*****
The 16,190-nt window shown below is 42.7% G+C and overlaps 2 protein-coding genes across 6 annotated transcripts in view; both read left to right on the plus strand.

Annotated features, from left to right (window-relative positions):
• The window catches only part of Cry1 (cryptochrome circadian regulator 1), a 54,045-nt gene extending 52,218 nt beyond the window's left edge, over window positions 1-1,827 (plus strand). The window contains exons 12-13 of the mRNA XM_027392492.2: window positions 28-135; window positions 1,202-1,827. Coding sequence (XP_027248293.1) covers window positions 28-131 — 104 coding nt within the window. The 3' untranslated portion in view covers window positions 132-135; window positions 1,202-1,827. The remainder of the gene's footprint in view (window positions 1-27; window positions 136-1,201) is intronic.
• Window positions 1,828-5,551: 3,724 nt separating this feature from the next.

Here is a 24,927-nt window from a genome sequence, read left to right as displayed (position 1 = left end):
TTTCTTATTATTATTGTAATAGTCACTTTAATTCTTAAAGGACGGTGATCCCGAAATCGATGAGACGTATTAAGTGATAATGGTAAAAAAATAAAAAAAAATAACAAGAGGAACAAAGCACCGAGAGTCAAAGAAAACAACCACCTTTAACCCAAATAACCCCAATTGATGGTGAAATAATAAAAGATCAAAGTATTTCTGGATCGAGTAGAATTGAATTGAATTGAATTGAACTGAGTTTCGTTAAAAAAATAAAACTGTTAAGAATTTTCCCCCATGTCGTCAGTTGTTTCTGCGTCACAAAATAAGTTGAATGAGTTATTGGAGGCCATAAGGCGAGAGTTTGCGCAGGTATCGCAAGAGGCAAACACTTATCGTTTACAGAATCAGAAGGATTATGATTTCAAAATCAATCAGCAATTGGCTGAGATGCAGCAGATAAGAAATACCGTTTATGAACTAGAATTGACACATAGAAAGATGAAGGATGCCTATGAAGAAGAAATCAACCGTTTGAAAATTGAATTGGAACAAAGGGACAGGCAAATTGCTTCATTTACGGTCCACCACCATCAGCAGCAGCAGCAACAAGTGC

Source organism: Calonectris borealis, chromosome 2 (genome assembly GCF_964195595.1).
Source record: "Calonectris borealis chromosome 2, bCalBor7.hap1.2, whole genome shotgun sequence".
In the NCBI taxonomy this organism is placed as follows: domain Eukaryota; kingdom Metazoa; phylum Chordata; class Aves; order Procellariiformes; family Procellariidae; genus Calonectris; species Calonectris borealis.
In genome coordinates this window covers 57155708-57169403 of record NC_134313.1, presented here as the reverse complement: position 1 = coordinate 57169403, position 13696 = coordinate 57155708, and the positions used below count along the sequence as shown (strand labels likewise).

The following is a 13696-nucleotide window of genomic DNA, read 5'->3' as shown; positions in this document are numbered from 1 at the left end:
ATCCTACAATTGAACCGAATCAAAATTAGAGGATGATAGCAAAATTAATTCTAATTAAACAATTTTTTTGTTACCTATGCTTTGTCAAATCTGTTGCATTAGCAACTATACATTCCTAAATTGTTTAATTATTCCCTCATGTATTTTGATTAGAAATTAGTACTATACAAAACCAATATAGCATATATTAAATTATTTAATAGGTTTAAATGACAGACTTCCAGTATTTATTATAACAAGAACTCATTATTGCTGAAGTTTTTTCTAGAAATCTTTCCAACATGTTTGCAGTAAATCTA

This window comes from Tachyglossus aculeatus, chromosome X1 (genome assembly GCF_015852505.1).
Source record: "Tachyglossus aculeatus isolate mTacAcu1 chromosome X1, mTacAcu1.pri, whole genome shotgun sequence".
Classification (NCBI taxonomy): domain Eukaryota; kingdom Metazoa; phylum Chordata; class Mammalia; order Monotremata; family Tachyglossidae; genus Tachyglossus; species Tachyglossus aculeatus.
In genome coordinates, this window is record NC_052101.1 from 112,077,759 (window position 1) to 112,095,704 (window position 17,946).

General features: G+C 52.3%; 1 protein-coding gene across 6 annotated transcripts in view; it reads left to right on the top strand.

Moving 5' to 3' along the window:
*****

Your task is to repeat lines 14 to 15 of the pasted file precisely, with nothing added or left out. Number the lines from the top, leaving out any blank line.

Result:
Source record: "Tachyglossus aculeatus isolate mTacAcu1 chromosome X1, mTacAcu1.pri, whole genome shotgun sequence".
Classification (NCBI taxonomy): domain Eukaryota; kingdom Metazoa; phylum Chordata; class Mammalia; order Monotremata; family Tachyglossidae; genus Tachyglossus; species Tachyglossus aculeatus.